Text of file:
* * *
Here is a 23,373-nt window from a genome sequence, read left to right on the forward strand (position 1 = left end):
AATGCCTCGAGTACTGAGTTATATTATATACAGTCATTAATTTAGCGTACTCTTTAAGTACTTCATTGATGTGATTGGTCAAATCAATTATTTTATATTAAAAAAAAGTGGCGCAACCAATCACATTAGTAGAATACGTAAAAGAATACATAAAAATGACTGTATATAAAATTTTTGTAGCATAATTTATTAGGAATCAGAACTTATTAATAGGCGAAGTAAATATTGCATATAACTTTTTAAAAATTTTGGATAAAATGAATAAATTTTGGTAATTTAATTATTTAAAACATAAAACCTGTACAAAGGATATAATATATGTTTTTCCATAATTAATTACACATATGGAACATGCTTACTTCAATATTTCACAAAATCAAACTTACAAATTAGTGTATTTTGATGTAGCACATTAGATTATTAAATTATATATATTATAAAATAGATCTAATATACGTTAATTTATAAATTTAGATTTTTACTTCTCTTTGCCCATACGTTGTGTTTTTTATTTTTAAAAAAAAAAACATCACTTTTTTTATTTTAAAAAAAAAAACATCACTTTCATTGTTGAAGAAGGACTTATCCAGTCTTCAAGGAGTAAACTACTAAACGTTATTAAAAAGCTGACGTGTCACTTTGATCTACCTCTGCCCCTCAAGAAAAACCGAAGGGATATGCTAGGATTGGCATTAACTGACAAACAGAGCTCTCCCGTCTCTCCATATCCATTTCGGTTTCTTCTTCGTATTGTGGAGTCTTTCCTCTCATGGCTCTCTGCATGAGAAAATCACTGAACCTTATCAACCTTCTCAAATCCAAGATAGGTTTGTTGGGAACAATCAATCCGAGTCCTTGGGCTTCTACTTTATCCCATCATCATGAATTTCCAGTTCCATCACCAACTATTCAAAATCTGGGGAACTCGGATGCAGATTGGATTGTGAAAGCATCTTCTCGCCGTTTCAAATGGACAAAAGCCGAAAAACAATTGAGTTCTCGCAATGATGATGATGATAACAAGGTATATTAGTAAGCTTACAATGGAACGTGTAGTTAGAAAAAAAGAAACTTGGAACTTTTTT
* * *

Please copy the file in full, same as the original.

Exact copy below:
Here is a 23,373-nt window from a genome sequence, read left to right on the forward strand (position 1 = left end):
AATGCCTCGAGTACTGAGTTATATTATATACAGTCATTAATTTAGCGTACTCTTTAAGTACTTCATTGATGTGATTGGTCAAATCAATTATTTTATATTAAAAAAAAGTGGCGCAACCAATCACATTAGTAGAATACGTAAAAGAATACATAAAAATGACTGTATATAAAATTTTTGTAGCATAATTTATTAGGAATCAGAACTTATTAATAGGCGAAGTAAATATTGCATATAACTTTTTAAAAATTTTGGATAAAATGAATAAATTTTGGTAATTTAATTATTTAAAACATAAAACCTGTACAAAGGATATAATATATGTTTTTCCATAATTAATTACACATATGGAACATGCTTACTTCAATATTTCACAAAATCAAACTTACAAATTAGTGTATTTTGATGTAGCACATTAGATTATTAAATTATATATATTATAAAATAGATCTAATATACGTTAATTTATAAATTTAGATTTTTACTTCTCTTTGCCCATACGTTGTGTTTTTTATTTTTAAAAAAAAAAACATCACTTTTTTTATTTTAAAAAAAAAAACATCACTTTCATTGTTGAAGAAGGACTTATCCAGTCTTCAAGGAGTAAACTACTAAACGTTATTAAAAAGCTGACGTGTCACTTTGATCTACCTCTGCCCCTCAAGAAAAACCGAAGGGATATGCTAGGATTGGCATTAACTGACAAACAGAGCTCTCCCGTCTCTCCATATCCATTTCGGTTTCTTCTTCGTATTGTGGAGTCTTTCCTCTCATGGCTCTCTGCATGAGAAAATCACTGAACCTTATCAACCTTCTCAAATCCAAGATAGGTTTGTTGGGAACAATCAATCCGAGTCCTTGGGCTTCTACTTTATCCCATCATCATGAATTTCCAGTTCCATCACCAACTATTCAAAATCTGGGGAACTCGGATGCAGATTGGATTGTGAAAGCATCTTCTCGCCGTTTCAAATGGACAAAAGCCGAAAAACAATTGAGTTCTCGCAATGATGATGATGATAACAAGGTATATTAGTAAGCTTACAATGGAACGTGTAGTTAGAAAAAAAGAAACTTGGAACTTTTTT